The stroma constitutes the structural framework of an organ and plays crucial roles in health and following organ damage. The major player of the stroma with respect to extracellular matrix deposition, maintenance, and remodeling is the fibroblast and its activated derivative, the myofibroblast. It has long been recognized that there is considerable variability to the fibroblast phenotype. The recent advent of new single cell "omics" technologies has revolutionized our understanding and appreciation of cellular heterogeneity of fibroblasts been revolutionized. With these tools, the nature and defining characteristics of the cells comprising the stroma is finally being defined not just through a few markers, but by taking a wholistic look at transcriptional programs. It is now apparent that stromal cells are not only transcriptionally diverse, but also functionally, epigenetically, and spatially heterogeneous. Studying populations at single cell resolution has enabled identification of new clusters of cells with unique transcriptional signatures. Whether these clusters truly represent distinct subpopulations or different states of the same population remains to be clarified. In this chapter, we first describe a procedure for purification and preparation of a single cell suspension from tissue samples (in this case the heart) for single cell RNA sequencing. We also describe preparation of high-quality tissue sections for spatial transcriptomics. Secondly, we outline a workflow for computational analysis of single cell RNA sequencing and spatial transcriptomics data, as well as integrating them together, to explore the heterogeneity within fibroblasts/myofibroblasts and identify different subtypes and their locations in the heart.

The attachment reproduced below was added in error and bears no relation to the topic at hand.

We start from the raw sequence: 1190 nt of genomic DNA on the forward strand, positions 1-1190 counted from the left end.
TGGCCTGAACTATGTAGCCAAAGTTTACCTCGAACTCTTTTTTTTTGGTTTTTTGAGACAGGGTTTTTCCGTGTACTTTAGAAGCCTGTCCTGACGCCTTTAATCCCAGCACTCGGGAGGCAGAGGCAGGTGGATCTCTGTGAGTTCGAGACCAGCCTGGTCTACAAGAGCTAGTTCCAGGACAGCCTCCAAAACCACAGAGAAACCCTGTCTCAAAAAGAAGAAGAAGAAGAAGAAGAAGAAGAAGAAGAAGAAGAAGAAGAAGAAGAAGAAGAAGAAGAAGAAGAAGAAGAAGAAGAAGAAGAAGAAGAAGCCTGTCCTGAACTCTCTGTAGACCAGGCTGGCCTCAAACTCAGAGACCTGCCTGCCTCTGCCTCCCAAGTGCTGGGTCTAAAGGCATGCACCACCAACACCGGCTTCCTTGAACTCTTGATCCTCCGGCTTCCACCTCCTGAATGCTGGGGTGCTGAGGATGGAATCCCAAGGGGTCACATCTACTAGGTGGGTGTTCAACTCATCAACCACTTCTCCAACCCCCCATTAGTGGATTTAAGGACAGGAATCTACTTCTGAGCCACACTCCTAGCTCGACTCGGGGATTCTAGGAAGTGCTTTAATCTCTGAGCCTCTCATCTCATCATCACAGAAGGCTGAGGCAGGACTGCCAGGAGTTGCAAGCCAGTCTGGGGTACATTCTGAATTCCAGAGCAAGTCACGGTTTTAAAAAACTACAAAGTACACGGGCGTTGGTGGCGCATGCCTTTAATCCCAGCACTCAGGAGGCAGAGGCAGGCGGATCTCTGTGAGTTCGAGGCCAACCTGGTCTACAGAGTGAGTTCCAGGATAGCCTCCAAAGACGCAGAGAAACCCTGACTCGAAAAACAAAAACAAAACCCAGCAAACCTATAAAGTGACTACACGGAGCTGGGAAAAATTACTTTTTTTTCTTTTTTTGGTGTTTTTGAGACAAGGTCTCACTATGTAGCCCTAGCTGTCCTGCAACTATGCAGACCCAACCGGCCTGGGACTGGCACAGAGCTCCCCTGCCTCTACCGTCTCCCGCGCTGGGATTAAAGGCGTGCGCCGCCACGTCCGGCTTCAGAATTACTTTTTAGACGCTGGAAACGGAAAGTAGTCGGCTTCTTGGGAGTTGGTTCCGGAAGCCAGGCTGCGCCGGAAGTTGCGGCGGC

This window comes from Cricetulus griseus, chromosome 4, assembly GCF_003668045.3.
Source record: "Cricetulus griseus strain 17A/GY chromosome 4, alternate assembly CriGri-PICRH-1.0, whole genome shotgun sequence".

Keywords: 10× Genomics; Computational analysis; Fibroblasts and myofibroblast subsets; Heart; Single cell RNA sequencing; Spatial transcriptomics; Visium.